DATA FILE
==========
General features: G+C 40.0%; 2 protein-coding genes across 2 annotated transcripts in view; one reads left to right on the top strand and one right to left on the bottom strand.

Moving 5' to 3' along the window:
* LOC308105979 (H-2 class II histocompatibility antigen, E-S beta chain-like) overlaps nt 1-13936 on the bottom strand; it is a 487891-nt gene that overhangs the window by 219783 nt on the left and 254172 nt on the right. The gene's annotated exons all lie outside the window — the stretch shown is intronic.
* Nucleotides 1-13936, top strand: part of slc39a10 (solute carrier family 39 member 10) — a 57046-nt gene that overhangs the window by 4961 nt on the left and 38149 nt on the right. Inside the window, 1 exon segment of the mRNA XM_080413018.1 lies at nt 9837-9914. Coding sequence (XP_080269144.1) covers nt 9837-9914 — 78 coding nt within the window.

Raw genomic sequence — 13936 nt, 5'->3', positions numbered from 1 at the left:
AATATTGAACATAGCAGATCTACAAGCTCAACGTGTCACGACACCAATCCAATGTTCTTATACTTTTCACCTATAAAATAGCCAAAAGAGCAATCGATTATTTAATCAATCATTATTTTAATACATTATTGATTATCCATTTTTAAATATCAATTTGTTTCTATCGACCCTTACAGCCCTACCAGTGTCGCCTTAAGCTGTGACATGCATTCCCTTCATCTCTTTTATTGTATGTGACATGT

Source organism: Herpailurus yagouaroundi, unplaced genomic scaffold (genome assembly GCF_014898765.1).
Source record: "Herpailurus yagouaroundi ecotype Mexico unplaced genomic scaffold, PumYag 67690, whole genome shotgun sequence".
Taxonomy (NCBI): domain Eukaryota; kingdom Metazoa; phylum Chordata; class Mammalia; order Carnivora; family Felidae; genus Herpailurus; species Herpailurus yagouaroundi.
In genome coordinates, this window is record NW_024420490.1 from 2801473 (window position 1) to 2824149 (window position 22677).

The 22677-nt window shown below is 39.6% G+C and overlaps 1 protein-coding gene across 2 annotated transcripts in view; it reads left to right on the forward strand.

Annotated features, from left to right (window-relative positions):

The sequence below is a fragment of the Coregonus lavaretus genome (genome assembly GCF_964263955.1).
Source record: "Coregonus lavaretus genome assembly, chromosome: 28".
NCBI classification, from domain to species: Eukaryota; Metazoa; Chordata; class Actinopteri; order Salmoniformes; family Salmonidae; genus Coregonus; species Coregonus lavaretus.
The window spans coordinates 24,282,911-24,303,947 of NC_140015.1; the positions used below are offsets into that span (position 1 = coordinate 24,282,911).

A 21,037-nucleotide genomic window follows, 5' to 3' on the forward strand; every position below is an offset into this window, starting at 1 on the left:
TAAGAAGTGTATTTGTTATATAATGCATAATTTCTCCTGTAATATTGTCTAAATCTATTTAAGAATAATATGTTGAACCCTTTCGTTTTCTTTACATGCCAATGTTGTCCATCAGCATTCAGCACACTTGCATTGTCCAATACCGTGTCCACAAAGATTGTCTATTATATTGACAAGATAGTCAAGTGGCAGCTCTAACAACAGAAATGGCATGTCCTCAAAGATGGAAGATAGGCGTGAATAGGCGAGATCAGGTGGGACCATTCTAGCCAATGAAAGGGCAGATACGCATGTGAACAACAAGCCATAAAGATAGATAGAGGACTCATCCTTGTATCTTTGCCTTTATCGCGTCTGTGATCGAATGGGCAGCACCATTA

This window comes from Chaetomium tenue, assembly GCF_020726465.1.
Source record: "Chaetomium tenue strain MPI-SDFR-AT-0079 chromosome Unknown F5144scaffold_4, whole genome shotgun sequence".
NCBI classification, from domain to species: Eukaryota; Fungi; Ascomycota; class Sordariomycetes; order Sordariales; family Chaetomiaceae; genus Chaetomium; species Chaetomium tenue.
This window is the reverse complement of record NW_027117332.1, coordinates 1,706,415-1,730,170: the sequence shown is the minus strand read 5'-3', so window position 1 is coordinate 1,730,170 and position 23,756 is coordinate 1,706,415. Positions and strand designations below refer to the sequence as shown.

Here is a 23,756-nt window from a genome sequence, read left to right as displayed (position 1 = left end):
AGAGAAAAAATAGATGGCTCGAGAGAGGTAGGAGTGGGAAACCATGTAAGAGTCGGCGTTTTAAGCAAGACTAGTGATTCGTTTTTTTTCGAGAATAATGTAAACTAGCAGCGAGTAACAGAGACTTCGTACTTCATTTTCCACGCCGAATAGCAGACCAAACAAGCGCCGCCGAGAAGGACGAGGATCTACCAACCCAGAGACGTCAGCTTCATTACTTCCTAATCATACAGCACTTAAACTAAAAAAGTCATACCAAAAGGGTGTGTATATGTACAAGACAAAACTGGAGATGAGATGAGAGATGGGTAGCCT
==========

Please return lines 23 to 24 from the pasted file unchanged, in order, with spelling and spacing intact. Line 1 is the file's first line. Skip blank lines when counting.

Here is a 23,756-nt window from a genome sequence, read left to right as displayed (position 1 = left end):
AGAGAAAAAATAGATGGCTCGAGAGAGGTAGGAGTGGGAAACCATGTAAGAGTCGGCGTTTTAAGCAAGACTAGTGATTCGTTTTTTTTCGAGAATAATGTAAACTAGCAGCGAGTAACAGAGACTTCGTACTTCATTTTCCACGCCGAATAGCAGACCAAACAAGCGCCGCCGAGAAGGACGAGGATCTACCAACCCAGAGACGTCAGCTTCATTACTTCCTAATCATACAGCACTTAAACTAAAAAAGTCATACCAAAAGGGTGTGTATATGTACAAGACAAAACTGGAGATGAGATGAGAGATGGGTAGCCT